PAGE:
POF Conversion Tracking for Profitability – Case Studies – Research – POFPrimer.com
POF Conversion Tracking to Weed out Non-Converters – Case Studies – Research – POFPrimer.com

Optimizing Offers

If you’re split testing offers, most people agree that you can judge how well an offer converts by sending 100 clicks to an offer, but I prefer to send more like 200 clicks to an offer before deciding which offer converts best. Unless one converts at 2% versus 10%, that’s obviously a no-brainer. It’s easier to judge a high converting offer with 100 clicks than it is to judge a low converting offer with 100 clicks.

Optimizing Images

One of the most crucial parts in optimizing doesn’t happen with tweaking and optimizing your targeting. You want to be sure that you’re tracking as much data as possible, especially the image. An image could have super high CTR, but horrible conversion rates. Think images (hint: girls with huge tits) that draw your attention and is only clicked out of curiosity. These usually don’t have the best conversion rates, but if the CTR is high enough, it can still be profitable.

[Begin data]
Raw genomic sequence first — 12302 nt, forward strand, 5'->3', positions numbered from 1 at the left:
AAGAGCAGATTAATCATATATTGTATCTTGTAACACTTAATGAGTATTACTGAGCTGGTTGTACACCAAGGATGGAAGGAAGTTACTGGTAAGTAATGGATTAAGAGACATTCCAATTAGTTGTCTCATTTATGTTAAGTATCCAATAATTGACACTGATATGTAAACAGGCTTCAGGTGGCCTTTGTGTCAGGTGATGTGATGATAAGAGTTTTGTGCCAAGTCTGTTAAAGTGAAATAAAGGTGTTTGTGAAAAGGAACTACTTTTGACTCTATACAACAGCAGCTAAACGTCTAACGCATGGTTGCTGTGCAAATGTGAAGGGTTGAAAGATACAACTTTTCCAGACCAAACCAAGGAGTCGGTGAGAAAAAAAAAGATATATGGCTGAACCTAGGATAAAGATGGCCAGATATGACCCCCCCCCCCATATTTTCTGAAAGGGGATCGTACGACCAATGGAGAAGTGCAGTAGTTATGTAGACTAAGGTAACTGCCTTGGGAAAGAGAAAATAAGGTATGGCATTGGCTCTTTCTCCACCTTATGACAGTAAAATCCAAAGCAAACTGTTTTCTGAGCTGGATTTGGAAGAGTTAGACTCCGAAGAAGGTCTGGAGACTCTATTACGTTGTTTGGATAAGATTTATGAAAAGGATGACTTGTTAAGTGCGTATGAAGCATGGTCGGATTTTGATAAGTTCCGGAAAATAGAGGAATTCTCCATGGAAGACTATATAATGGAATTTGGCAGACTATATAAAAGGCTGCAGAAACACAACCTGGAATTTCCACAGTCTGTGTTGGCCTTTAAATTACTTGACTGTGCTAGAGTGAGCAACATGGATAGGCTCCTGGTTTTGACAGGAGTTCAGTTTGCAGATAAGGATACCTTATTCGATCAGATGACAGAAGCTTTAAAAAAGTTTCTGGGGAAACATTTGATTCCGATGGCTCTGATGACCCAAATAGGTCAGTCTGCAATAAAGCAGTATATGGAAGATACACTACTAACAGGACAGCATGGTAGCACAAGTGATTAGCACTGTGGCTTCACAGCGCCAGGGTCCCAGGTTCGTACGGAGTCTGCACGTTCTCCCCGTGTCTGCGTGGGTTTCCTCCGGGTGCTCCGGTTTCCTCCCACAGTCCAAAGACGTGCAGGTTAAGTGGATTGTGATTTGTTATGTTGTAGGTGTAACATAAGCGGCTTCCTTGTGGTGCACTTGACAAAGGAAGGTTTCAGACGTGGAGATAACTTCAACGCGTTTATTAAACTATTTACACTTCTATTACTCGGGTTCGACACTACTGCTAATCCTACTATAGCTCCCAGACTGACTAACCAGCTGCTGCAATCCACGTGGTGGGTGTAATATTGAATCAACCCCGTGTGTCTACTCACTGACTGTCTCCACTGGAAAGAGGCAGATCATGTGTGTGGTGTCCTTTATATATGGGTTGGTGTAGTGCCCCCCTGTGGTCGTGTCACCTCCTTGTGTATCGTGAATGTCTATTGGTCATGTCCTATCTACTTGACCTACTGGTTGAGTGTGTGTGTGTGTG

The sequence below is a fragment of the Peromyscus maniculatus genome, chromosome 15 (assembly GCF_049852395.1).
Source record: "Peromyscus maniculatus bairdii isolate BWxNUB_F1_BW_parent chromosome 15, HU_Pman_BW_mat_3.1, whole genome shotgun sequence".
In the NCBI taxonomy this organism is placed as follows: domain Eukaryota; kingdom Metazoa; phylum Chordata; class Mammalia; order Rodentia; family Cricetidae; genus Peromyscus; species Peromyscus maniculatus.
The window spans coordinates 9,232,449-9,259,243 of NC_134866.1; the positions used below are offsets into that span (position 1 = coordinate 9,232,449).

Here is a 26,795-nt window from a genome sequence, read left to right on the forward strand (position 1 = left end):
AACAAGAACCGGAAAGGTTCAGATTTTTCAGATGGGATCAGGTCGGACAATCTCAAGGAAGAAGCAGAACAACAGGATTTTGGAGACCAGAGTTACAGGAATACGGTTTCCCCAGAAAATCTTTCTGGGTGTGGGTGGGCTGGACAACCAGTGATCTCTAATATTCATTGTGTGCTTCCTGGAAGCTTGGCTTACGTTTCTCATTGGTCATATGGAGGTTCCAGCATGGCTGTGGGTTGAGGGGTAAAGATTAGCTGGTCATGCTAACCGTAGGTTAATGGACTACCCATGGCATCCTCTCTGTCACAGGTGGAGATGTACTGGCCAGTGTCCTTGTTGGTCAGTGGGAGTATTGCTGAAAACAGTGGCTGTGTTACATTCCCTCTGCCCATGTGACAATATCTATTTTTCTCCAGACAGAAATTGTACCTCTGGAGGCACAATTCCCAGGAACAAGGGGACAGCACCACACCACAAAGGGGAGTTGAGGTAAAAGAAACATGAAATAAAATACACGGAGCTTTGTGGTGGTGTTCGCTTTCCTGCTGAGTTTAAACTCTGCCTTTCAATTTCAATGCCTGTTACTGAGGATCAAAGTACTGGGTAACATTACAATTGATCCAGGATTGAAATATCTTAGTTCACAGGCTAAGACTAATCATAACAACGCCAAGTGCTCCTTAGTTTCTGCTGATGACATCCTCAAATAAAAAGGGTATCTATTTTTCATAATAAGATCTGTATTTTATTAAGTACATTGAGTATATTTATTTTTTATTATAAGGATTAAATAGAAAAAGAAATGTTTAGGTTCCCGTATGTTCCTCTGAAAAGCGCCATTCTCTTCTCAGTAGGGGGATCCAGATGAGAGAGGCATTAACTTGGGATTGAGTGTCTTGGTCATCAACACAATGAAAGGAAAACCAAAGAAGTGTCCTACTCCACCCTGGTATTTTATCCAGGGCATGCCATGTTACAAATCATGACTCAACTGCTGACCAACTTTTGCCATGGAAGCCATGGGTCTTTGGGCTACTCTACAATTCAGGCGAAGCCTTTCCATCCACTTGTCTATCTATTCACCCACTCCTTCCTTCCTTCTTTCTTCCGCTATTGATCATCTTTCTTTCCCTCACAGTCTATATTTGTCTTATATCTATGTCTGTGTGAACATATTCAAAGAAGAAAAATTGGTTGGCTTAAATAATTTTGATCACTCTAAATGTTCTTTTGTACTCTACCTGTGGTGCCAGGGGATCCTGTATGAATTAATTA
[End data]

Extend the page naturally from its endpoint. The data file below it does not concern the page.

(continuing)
If you’re using POF’s conversion tracking pixel, you can check your Ad & Image Report, to find out which images are converting best. You should be tracking this with your tracking solution anyways. I go over the Ad & Image Report more in-depth on the reports page.

I’ve included a few commonly accepted practices you can put to use below. Again, everybody has their own specific way of doing things. I’ll include what I do in parenthesis.

  • Let the image run 2000 – 2500 impressions before pausing it for low CTR (I only do 1000-1500)
  • CTR Goals: .15+ is good on POF (I shoot for .2+ targeting males and .1+ targeting females)
  • If the ad is getting a good ctr, but no conversions, let it run 2-3x the offer’s payout before you kill if it’s not converting
  • Whatever you do, don’t kill an ad after 5 clicks. Give the ad an opportunity to perform.

Optimizing Ad Copy

This is another area I prefer to do overkill on. From what I can tell, most people like to optimize off ad copy if its not performing well anywhere from 20-50 clicks per ad copy. I like to give it at least 100 clicks per ad copy to figure out works. I usually start by testing only 2-3 ad copies.

Again, If you’re using POF’s conversion tracking pixel, you can check your Ad & Image Report, to find out which ad copy is converting best. And again, hopefully you’re already tracking ad copy with your tracking solution.